Monthly Archives: November 2019

NCIS: Los Angeles – A Bloody Brilliant Plan

To all my thousands of visitors who call in every weekend after watching NCIS: Los Angeles, I give you my Bloody Brilliant Plan.

As I’ve mentioned before, I gave up on Callen & co last winter. I am now 17 episodes behind. I decided on a new plan, which was to watch the latest episode, cold, with no inkling of what’s been going on recently. I felt it’d be interesting to see what a former fan would discover when revisiting old friends. Sorry that it’s last week’s, not the most recent episode.

It was amazingly British, or so they obviously thought. Let’s start on Hampstead Heath, where the balaclava-covered ‘villains’ broke into a house in London W8. But who cares? Didn’t look much like Hampstead.

But there is so much you can do with cockney accents and rhyming slang. They even had translations on the screen! If you can Adam and Eve it. (When will film makers make gold bars as heavy as they would be if they were real?)

Then back to LA, where the British villains don’t get put in the proper interrogation room, so we know they are all right really. Despite being British. Very pally. (Did some agent – the showbiz type, not the federal kind – ask if they could write something for one or two of their actors, so they could be in NCIS: Los Angeles?)

Before we even see the normal gang, we come face-to-face with Granger, who’s dead, just so we know about his daughter. This is a show that’s great with daughters. One of the cockney guys also had a daughter, which is what made him so OK.

The team are mostly as they were in January. Feisty, friendly, and dimmer than ten years ago. And I got the reference to clowns faster than Kensi did. But something appears to have happened to Eric and Nell. Instead we had Fatima, who was pretty good. She could do the work of both of them. I notice she’s in the cast list as agent…

There was absolutely nothing wrong with this episode, apart from the W8 thing. And that rhyming slang is less natural than they think, and gets tiresome. I’d say LA is still worth watching, for a bit of light entertainment. It’s just lost its sense of reality.

His Dark Materials – the BBC version

His Dark Materials BBC

No one could be more surprised than I am. But – so far – I don’t like His Dark Materials. Not one little bit. If I hadn’t read the books, I’d have no idea of what’s going on. If I hadn’t read the books I’d not be tempted to continue watching.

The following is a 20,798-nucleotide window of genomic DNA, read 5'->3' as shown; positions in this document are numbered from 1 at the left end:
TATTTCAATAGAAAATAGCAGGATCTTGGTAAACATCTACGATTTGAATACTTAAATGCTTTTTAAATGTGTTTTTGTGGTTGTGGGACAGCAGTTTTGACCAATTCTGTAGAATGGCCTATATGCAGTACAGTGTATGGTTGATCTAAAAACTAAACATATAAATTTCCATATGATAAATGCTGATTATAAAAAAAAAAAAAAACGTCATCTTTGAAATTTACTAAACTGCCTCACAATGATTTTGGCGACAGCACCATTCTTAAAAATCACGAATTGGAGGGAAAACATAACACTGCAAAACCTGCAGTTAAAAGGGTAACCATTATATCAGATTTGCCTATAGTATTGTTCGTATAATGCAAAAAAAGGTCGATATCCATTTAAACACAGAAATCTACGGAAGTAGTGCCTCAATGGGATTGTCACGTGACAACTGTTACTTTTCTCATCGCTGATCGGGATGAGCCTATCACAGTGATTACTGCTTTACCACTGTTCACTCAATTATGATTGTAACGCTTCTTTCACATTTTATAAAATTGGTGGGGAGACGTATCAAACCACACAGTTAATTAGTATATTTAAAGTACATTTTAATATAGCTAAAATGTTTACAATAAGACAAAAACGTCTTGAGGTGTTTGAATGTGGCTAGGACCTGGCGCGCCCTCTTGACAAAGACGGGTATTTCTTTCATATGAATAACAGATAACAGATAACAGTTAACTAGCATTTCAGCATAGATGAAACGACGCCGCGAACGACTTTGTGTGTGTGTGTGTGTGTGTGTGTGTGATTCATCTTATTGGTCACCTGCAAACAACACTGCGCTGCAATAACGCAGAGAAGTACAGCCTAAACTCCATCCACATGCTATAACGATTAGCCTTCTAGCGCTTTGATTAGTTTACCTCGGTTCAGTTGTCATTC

Having missed the first episode live last week I took to social media on Monday morning. I was upset to see that some people didn’t care for it. At all. But having time on my hands I read every status and every comment and came to the conclusion that more people liked it than not, and they’re people whose opinions I trust.

The Resident IT Consultant had liked it, and Son tweeted his approval. But then came the delayed viewing of Lyra’s Jordan, and separately from each other Daughter and I both found it wanting. She, charitably, said she’d give it one more chance. I have just done that, the second viewing, and, well, goody, they have already moved on to The Subtle Knife with some content.

Seeing as the first episode began with a scene from The Secret Commonwealth, I have to say we are getting a wide and varied diet here. We have a square alethiometer. And already Lyra has been told who her father is. Could have kept the suspense a bit longer, I feel.

Apart from Lyra, who’s very well played by Dafne Keen, they seem to have got most of the casting wrong. And there’s a definite lack of daemons everywhere. For instance, we’d never have been shown Billy Costa’s daemon last week if it didn’t have an important role to play later. Poor Ratter…

Meanwhile Lord Boreal is already climbing through windows.

Will I make time for episodes three and four? I am not sure. Can’t watch them live, but possibly curiosity will bring me to the television to catch up before the second half of His Dark Materials, by which I suppose we really mean The  Northern Lights, not the whole HDM, is on.

But oh, the disappointment.

(Co-published with Bookwitch)